Just yesterday, in the article titled, When EasyBlaze Turns Snail Crawl, I repeated my call for competition based on value. As usual, certain people kicked against it and attempted to twist my words. Someone said, “Your position seems to suggest that broadband ought to be a premium service which is not a good thing.”

Of course, that isn’t what I said, but then everyone is entitled to their opinion of what I say. Paint my position however you will, it is based on common and proven business sense. Any competition based on anything other than value is bound to fail. And cost being commensurate with value is no strange idea. All the GSM telcos currently offer 3G broadband, and all of them fail woefully at delivering the real stuff. What we get is mostly the adulterated thing. If one of them can offer greater value than the others, then it will be able to markup its tariffs to sustain the quality of service. Everyone would still have access to broadband, but at different price points, and at different value points. On the contrary, what all the telcos are doing now is taking the short cut to making money. Subscribers get freebies or near uniform tariffs, but everything is a mess. On every network, calls drop more often, and don’t even go through many times. Internet connections flounder. We waste money. We burn time (something that cannot be restored once gone).

Out of the four operational GSM operators all fighting to entice subscribers with freebies and lower costs, would it really hurt that bad should one of them decide to play different and give the country a real treat? Just one operator shooting for rock solid performance, but with tariffs a little higher than what the competition offers? No; I doubt that it would. And I am certain that there are enough individuals and businesses who need that level of reliability and are willing to pay for it. Then, we would have real competition. Right now, what we have is an open, colourless, shabby, noisy telecoms market with no real differentiation.

Trickle Down Effect

As with all things technology, should real competition based on value take off here, with some operators offering rock solid performance even if at higher costs, eventually those tariffs will drop across board, but with the differentiation still in place. For example, the prices of phones regularly drop after launch, but they don’t all drop to the same points. More feature packed phones will still cost more than bare-bones devices. Better performing devices will generally cost more than lower value ones. That is differentiation. That is competition.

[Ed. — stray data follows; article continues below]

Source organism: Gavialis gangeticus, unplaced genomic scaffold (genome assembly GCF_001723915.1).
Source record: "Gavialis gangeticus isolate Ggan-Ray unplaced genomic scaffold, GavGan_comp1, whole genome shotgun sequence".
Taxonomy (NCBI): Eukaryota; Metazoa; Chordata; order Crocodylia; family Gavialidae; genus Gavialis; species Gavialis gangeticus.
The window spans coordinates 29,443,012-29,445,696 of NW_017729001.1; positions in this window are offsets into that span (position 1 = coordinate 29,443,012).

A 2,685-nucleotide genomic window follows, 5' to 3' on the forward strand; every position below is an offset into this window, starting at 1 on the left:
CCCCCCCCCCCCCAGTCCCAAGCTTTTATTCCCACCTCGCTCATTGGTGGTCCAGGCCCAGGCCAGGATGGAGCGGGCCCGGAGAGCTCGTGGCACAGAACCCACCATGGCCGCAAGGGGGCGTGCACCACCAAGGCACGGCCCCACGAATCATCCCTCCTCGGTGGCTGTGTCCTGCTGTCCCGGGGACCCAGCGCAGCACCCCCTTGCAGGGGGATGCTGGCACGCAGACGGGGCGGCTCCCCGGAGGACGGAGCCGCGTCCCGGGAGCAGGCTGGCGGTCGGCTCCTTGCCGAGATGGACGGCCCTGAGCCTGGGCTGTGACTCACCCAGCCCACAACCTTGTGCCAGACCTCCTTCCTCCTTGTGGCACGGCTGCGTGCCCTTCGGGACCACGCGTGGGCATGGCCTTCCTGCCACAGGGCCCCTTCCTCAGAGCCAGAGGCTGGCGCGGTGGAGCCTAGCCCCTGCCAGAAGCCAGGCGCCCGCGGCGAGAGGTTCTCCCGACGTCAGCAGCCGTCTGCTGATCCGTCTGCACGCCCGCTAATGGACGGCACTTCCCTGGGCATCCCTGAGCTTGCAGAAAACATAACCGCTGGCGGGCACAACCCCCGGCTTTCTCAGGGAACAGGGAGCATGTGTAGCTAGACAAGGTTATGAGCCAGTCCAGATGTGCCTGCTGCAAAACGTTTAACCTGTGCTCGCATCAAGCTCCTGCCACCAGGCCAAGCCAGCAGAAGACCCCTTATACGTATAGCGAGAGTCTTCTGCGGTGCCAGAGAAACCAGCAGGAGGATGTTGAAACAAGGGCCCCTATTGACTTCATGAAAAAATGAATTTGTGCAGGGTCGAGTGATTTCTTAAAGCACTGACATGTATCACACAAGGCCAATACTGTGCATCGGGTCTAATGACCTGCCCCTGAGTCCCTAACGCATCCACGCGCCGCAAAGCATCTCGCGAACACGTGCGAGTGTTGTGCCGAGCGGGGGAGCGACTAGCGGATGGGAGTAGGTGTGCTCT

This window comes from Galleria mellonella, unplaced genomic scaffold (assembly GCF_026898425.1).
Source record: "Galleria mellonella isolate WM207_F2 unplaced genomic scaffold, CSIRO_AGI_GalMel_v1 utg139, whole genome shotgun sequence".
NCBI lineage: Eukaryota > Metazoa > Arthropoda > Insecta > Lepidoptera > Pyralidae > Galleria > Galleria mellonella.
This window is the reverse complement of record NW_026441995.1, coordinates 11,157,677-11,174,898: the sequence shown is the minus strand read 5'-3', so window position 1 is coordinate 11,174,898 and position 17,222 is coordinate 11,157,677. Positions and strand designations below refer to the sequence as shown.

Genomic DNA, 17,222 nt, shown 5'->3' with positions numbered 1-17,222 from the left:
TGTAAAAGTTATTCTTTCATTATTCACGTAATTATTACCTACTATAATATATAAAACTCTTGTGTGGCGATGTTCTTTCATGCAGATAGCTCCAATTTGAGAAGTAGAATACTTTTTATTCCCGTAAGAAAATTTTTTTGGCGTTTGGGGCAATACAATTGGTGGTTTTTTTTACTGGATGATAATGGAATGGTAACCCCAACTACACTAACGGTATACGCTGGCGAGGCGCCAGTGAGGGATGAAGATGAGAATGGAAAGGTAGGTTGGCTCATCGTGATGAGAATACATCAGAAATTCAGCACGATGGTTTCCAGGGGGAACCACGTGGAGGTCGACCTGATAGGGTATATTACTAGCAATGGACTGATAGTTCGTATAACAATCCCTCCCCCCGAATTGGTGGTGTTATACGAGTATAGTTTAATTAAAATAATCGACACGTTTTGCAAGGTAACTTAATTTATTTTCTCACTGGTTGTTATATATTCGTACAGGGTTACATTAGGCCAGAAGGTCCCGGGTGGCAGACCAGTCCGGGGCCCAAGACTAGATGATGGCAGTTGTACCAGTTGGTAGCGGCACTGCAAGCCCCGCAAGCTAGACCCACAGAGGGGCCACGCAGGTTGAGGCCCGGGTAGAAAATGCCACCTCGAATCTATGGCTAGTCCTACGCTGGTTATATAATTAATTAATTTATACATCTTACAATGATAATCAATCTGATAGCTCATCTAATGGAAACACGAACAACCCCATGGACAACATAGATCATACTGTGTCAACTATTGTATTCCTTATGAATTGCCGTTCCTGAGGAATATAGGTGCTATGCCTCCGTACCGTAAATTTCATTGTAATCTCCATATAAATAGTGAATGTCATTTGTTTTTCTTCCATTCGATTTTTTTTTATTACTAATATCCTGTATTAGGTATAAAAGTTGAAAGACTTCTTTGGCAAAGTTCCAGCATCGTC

Bread is a staple food. We almost all eat bread. Yet not all bread costs the same. There is “Agege bread” at the lowest level (and I am a fan!), and then there are the branded sliced bread products (which I do not particularly like). For the more exotic, there is Sweet bean Bread, Coconut bread (and these two are favourites of mine), and a long list of other differentiated bread products. My argument is that simple. Broadband is broadband, but there can be differentiation. We get to choose from a variety based on several differing factors.

I will repeat it: it is insanity for all the networks operators to keep doing the same thing and aping one another, and expecting different results. It is certainly more insane of subscribers to expect anything different under the current environment of lack of differentiation.

Parting Shot

The NCC ban is most welcome. These fellows running telecoms networks should go back to focusing on what they were licensed to do. At the moment, I won’t be surprised to find that our telecoms operators have more staff manning their lotteries and promos than network engineers and technical staff. It is a sham. NCC should go beyond just this incidence to make rules that ensure that these sort of promos never see the light of day again. Ever.

In the meantime, dear telecoms operator, stop taking me for a fool. I do not want to win an airplane. I do not want to fly to Dubai. What I do want are telecommunications services that I can use and depend on from day to day. Find a way to deliver those to me or get out of the kitchen.